Guest blogger Marina has been with us sharing her experience in using Mango Languages to learn Brazilian Portuguese. Here is part four.
Several weeks into my Mango Languages experiment, shortly after completing my last blog post, I made an important change in my study routine. No, I did not increase the number of lessons per week, as I had intended (for reasons explained below, this task remains to be accomplished). The change was very simple, but it had such a profound effect on my learning experience, that it is worth describing in more detail.
What I did a few weeks ago was switch to a different version of the Mango Languages software. This version, Mango Basic, focuses on building basic speaking ability, whereas the version I had been using previously, Mango Complete, addresses conversational and grammar skills. Yes, the grammar is there, although it is dealt with in a rather indirect–-and, therefore, less tedious–manner compared to most textbooks.
The reason for making the switch was the announcement that Mango is introducing Voice Comparison–an option that allows students to compare their recorded pronunciation to that of a native speaker. I have always been a fan of the voice recording option in other language learning software packages, and so I was eager to try out this new feature. Since it was only available in the Basic version, I decided to “downgrade,” and this was a step that I never regretted.
The benefits of working with Mango Basic went beyond pronunciation practice, however. I had initially assumed that Mango Basic was merely a scaled down version of Mango Complete, but the content of the Basic version is considerably different and, for a complete beginner, is certainly easier to master. This version is also much more colorful, which can be a deciding factor for visual learners. Furthermore, the lessons are broken down into very manageable bits, which provided a welcome respite from the lengthy dialogues of Mango Complete, which often made me wonder if I was biting off more than I could chew.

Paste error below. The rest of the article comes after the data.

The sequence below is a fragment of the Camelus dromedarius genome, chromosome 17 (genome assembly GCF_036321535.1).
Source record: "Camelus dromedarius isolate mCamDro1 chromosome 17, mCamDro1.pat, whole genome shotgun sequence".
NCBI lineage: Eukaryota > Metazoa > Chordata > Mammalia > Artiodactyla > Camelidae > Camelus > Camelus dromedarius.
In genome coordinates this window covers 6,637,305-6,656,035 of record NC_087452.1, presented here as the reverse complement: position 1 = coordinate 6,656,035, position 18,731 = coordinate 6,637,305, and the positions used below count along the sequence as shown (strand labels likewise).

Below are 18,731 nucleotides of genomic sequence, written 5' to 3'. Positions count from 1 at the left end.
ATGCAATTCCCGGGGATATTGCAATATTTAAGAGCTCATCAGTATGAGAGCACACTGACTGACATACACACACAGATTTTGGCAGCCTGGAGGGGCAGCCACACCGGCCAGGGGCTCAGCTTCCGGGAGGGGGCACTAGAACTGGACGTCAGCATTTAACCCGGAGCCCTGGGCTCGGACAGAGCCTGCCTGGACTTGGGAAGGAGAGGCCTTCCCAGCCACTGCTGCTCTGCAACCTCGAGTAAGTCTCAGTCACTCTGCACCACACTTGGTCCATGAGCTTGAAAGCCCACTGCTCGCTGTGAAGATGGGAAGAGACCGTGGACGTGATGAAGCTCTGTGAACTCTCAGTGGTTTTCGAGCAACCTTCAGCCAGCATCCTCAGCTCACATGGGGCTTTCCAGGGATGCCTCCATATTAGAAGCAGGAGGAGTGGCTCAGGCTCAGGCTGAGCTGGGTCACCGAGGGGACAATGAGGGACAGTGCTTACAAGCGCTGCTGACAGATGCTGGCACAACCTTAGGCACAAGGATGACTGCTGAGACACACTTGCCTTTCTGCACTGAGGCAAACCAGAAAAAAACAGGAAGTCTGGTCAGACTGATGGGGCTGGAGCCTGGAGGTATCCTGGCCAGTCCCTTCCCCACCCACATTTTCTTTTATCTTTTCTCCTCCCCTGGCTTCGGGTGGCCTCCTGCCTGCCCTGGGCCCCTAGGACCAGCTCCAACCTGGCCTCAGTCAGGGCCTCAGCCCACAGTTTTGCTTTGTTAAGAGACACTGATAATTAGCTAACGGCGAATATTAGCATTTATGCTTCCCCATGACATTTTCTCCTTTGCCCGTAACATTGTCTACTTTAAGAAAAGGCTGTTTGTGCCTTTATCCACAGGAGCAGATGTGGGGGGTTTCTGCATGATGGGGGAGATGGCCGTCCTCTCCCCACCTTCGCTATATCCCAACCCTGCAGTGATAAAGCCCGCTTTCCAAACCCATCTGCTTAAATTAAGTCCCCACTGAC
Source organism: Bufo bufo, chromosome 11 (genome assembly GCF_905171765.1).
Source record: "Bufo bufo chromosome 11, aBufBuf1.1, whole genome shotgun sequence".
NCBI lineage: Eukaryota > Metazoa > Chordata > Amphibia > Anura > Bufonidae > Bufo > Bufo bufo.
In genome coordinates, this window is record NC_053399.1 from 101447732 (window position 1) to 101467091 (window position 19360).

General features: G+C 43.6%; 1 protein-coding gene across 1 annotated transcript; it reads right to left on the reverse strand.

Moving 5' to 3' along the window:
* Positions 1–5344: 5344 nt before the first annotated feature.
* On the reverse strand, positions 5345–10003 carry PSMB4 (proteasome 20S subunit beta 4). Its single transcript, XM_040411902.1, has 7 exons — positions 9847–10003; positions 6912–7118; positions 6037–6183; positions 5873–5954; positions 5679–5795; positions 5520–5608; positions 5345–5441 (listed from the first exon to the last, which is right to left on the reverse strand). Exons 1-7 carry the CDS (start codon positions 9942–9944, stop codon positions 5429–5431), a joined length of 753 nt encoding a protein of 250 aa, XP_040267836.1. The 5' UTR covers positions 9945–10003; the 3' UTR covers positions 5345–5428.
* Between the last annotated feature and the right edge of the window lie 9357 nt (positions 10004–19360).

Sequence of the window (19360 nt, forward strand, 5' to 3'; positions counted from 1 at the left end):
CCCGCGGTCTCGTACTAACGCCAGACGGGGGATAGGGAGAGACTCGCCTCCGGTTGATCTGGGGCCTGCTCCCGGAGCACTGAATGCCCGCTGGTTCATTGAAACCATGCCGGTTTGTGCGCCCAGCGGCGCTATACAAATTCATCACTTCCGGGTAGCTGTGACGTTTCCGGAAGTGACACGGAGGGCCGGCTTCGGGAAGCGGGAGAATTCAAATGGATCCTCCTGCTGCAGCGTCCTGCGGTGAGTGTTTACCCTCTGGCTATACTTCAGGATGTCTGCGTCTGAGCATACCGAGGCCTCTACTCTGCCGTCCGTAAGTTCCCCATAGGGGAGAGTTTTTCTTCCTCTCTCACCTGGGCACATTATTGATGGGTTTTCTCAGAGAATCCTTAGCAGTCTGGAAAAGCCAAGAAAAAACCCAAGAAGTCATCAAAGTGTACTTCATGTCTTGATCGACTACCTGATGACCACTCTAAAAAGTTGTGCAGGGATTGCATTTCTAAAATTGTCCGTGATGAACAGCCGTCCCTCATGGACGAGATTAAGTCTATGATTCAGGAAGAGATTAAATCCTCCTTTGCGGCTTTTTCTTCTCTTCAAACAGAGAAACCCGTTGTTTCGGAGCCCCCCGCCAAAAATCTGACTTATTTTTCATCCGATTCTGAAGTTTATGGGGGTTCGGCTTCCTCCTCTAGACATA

With this in mind, my strategy will be to work through the Basic version, making sure I thoroughly understand the material before I attempt to master the more complex vocabulary and grammar of Mango Complete. In my last blog post I announced that I would try to complete several Portuguese lessons each week, but it did not work out quite as I had planned. I started a full-time teaching job in the meantime, and this had kept me very busy (and tired!), so the thrice-weekly Portuguese strategy had to be put on hold. Knowing how detrimental extended gaps between lessons can be, I try to work little bits of Portuguese-related activities into my daily routines. Conversations with my Brazilian flatmate (not in Portuguese, yet, but rather about the different aspects of the language) certainly help, as do my occasional encounters with other Brazilians–in real life and online.
Recently, for example, I received an email from a reader of a blog that I had started years ago when I was living in Kyrgyzstan and attempting to learn the Kyrgyz language. The query was Kyrgyz-related, but its author turned out to be Brazilian, and so we ended up having a lively email interchange about regional differences in Brazilian Portuguese pronunciation.
On a slightly different note, my flatmate’s family is now visiting Turkey, so I may be in for a bit of speaking practice. Perhaps I should start drilling myself on basic Portuguese courtesies: “Olá. Como vai a senhora? Meu nome é Marina. Prazer em conhece-lo.“